It’s as simple as that. It’s not easy though, because it demands that you give your life completely over to Jesus. We become living sacrifices (Romans 12:1-2). Our lives become a daily sacrifice of thanksgiving and praise for what God has done for us in Christ. Now live your life in such a way that it shows your gratitude to God.

Are Christians Haters?

One accusation often thrown at Christians is that we are haters. Any time a Christian objects to an activity or behavior on moral grounds, the other person often slaps on the label “Hater” or “—ophobic.” Rather than focusing on the questionable behavior or action, the critic levels a personal attack. The critic would ask the question, “Would Jesus treat someone in such an unloving way?”

First, does your disagreeing with someone mean that you hate him or her? We can have plenty of disagreements about many things. Such might include personal tastes in music, fashion, movies, and food. We may even feel passionately about some of these things, but that doesn’t mean that we hate someone because they have different tastes. We can disagree about such things without damaging relationships. We can even hate some of the things that other people prefer.

But what if you have a loved one who was involved in some sort of dangerous behavior beyond just personal preference? If your loved one were addicted to drugs, could you not hate the addiction and still love your family member? What if you have a child who is rebellious? You may not love that behavior, but you still love the child. Hating an action does not equal hating the person who performs the action.

Second, are Christians commanded never to hate? If we are never to hate anything, does that mean all things are lovable? Romans 12:9 says, “Hate what is evil; cling to what is good.” How can Christians determine what is evil and what is good without some amount of discernment or judgment? Paul says that we are to hate what is evil, not who is evil. Clearly we are to hate some things such as injustice, cruelty, greed, corruption, theft, murder, adultery, dishonesty, and all unrighteousness. No one would argue that those concepts are evil.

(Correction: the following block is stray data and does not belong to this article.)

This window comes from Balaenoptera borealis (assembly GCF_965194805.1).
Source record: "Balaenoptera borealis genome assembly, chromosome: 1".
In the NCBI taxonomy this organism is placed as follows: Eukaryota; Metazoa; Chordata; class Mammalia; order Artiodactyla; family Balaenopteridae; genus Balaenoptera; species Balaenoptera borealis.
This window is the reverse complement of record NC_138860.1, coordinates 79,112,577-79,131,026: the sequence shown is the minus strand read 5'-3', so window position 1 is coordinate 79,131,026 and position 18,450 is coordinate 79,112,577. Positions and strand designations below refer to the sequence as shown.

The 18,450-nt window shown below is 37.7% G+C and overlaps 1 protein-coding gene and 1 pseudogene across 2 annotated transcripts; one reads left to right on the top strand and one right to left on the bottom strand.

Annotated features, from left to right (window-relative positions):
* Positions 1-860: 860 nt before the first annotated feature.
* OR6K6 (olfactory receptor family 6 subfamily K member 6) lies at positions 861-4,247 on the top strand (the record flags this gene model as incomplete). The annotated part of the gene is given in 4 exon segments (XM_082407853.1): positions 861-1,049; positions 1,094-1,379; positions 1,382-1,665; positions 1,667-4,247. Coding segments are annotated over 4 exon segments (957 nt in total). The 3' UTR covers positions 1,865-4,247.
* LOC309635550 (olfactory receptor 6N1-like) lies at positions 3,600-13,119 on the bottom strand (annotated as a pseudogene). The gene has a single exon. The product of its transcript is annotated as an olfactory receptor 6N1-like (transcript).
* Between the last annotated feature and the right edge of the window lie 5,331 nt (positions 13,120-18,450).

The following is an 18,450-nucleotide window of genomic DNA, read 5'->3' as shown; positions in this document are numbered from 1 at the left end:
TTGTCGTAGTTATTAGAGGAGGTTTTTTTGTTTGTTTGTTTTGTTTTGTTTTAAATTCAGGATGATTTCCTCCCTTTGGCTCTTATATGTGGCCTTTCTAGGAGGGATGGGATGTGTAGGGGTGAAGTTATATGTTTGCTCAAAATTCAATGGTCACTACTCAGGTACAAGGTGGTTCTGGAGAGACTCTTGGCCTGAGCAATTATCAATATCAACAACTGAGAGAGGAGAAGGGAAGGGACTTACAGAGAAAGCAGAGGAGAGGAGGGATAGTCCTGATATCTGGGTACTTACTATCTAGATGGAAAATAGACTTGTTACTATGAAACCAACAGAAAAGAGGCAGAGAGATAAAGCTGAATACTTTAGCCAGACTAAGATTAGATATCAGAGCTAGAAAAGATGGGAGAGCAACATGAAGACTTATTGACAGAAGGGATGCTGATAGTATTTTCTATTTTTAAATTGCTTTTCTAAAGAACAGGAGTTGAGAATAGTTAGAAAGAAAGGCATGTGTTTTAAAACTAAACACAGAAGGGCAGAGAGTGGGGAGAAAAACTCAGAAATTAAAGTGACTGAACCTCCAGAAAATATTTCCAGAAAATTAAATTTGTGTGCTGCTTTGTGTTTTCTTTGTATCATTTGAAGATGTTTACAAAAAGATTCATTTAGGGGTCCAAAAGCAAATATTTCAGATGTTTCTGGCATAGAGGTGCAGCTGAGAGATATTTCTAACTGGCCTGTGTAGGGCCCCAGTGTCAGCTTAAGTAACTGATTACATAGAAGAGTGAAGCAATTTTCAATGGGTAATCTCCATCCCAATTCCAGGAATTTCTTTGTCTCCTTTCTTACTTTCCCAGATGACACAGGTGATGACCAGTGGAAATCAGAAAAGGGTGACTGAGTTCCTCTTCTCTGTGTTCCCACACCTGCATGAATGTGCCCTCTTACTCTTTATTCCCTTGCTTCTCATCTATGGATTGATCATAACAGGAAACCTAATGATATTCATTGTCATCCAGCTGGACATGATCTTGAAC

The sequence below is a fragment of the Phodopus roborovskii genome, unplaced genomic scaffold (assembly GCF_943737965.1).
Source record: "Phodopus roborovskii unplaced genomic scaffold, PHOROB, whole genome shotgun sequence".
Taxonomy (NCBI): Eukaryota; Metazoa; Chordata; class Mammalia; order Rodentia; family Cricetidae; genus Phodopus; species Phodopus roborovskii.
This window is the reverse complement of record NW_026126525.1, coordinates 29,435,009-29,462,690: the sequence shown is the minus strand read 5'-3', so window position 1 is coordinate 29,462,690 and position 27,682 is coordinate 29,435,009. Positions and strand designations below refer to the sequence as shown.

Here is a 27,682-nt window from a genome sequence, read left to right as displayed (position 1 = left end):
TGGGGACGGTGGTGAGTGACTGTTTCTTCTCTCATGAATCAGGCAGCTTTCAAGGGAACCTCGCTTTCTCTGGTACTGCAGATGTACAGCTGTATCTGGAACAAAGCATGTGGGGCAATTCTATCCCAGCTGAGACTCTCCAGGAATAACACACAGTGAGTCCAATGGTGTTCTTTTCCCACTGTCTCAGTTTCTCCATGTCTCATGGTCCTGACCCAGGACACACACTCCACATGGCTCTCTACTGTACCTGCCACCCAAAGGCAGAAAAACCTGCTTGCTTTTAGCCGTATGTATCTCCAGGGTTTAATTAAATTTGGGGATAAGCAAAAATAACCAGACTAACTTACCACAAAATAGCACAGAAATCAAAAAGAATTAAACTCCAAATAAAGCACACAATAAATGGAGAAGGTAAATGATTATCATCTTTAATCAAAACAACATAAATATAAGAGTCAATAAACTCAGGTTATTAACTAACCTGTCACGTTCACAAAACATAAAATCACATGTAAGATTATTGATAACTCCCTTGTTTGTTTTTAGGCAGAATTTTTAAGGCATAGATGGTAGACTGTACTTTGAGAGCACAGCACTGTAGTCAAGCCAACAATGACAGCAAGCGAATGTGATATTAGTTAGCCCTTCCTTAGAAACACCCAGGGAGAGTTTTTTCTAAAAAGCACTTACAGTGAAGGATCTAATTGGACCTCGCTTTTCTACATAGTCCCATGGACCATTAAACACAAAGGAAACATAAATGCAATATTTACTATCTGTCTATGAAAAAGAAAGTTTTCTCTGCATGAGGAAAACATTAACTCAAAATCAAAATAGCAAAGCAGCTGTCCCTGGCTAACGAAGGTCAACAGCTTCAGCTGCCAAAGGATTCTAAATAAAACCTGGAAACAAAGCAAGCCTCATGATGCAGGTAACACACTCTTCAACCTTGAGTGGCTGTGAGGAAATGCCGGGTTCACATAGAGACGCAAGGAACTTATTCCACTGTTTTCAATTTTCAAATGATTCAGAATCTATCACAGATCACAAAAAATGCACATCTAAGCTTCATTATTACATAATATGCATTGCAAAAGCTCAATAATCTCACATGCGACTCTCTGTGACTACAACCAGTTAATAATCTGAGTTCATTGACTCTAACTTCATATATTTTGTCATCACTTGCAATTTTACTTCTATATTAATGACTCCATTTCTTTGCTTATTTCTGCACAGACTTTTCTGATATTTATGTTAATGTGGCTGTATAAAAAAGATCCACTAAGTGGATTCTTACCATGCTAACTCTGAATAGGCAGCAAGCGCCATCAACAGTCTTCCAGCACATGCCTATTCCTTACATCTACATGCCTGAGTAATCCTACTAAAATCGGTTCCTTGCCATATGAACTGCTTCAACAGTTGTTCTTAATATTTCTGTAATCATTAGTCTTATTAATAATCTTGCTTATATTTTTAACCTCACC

Now, how do we determine what is good and what is evil? That would involve some level of judgment, or discernment. No one would deny those things are evil. How do we determine good and evil? What is to be our standard? Popular opinion? Public vote? Some things which the Bible clearly condemns people today want to call simply a matter of preference. If you disagree with that preference, they label you a hater.

Even in the Old Testament, we find admonitions to hate what is evil. Amos 5:15 says, “Hate evil, love good; Establish justice in the gate.” In ancient cities, the elders gathered at the gates of the city wall to render justice. There they met and discussed cases of mutual interest. The gate represented the seat of justice in that community. Many times in the Old Testament God warned people to practice a righteous judgment, and not to be swayed by bribes or corruption. For society to remain safe, the elders had to hate evil and love what was good, and thereby establish justice for all.